After exhausting her administrative remedies pursuant to the Federal Tort Claims Act, Cooks filed suit against the United States. After a bench trial, the district court entered a judgment in favor of Cooks from which the United States appeals.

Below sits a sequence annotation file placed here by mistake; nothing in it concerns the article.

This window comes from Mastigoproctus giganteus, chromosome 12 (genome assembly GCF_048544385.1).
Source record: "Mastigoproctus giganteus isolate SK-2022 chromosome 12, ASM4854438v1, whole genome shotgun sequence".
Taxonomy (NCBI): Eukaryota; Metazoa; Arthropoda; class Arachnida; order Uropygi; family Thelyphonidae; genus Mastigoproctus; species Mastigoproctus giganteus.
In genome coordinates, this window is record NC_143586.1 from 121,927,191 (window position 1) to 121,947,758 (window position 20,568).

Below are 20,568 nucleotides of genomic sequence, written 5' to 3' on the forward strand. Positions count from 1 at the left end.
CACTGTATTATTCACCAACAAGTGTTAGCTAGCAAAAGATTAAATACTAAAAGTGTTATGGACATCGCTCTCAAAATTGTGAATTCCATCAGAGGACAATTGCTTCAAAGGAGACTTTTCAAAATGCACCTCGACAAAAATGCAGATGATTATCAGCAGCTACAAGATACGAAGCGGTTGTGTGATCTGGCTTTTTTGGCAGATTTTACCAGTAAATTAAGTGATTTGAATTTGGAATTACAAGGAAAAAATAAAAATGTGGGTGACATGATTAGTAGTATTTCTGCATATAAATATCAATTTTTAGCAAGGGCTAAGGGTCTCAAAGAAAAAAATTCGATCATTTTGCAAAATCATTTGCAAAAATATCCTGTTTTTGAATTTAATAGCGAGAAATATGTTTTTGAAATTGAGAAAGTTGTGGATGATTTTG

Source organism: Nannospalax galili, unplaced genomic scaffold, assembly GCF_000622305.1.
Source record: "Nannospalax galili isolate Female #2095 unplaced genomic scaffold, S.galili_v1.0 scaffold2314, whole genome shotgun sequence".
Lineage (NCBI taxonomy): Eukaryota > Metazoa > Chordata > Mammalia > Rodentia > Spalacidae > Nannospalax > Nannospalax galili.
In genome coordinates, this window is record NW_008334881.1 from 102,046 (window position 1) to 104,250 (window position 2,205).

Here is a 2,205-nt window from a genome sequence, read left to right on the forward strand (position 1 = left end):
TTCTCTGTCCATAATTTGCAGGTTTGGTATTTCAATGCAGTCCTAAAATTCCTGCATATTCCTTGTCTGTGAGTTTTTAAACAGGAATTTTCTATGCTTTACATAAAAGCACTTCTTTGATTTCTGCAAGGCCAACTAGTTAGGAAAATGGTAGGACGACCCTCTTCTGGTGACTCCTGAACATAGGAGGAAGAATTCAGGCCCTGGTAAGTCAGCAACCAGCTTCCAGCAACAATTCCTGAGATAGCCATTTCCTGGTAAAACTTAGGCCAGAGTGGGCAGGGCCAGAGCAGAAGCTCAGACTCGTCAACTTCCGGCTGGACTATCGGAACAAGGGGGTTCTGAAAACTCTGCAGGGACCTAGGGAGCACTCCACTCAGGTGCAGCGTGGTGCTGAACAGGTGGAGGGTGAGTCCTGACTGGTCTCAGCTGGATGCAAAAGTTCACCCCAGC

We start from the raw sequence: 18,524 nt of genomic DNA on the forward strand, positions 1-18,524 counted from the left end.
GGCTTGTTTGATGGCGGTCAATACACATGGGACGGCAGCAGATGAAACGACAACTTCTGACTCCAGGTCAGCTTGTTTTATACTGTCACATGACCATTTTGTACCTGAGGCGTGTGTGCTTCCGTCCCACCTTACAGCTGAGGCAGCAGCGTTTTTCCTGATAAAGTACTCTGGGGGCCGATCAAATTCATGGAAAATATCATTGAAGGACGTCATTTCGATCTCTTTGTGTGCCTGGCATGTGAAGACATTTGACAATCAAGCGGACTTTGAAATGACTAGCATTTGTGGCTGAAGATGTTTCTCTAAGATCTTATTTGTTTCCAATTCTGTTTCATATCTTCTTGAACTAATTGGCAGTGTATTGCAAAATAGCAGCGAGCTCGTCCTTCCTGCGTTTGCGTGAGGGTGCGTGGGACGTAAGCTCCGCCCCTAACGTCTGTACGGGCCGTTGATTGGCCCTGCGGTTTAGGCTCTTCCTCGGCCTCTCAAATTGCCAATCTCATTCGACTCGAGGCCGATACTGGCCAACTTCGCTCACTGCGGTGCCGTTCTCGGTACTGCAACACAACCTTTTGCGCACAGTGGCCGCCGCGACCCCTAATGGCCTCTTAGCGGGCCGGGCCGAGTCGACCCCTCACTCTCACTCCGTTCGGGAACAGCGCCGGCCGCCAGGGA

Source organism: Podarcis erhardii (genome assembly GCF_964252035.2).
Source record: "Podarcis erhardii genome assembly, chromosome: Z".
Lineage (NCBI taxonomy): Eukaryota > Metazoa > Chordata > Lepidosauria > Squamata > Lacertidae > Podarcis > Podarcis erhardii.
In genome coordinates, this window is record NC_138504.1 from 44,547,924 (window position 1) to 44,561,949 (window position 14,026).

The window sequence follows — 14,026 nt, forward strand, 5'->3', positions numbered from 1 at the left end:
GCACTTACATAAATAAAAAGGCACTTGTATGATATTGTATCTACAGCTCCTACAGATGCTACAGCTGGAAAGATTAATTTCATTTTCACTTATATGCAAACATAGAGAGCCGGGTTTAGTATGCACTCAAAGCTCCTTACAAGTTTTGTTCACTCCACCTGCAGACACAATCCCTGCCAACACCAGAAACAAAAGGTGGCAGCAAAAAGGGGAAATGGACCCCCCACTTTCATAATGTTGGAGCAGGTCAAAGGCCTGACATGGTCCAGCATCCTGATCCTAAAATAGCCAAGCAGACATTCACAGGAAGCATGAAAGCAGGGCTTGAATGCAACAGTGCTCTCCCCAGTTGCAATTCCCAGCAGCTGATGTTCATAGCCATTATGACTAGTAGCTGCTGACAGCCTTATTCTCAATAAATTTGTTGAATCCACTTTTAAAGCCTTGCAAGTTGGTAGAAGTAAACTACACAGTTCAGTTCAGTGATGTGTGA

The issue presented for review is whether the district court erred in finding the United States liable for Cooks' injuries in that the government failed to repair a slight elevation in the sidewalk located in front of the FARC. Cooks bases her cause of action on the Federal Tort Claims Act, 28 U.S.C. § 2674, under which the United States waives it sovereign immunity from suits sounding in tort in certain instances.*fn1 Under the Federal Tort Claims Act the United States has waived its sovereign immunity to suits initiated by persons injured from sidewalks that it controls. Gilroy v. United States, 112 F. Supp. 664 (D. D.C. 1953); Smith v. United States, 237 F. Supp. 675 (D. D.C. 1965). Courts have also held that "the liability of the United States in respect to defects in the streets that it controls is the same as the liability of a municipality in the same jurisdiction, or the liability of any other political subdivision in control of streets." Gilroy v. United States, 112 F. Supp. 664, 666 (D. D.C. 1953). See also Smith v. United States, 237 F. Supp. 675, 676 (D. D.C. 1965). Cognizant of the fact that this accident happened in the state of Illinois, both parties agree that the liability of the United States with respect to defects in its sidewalks is the same as the liability of a municipality located in Illinois.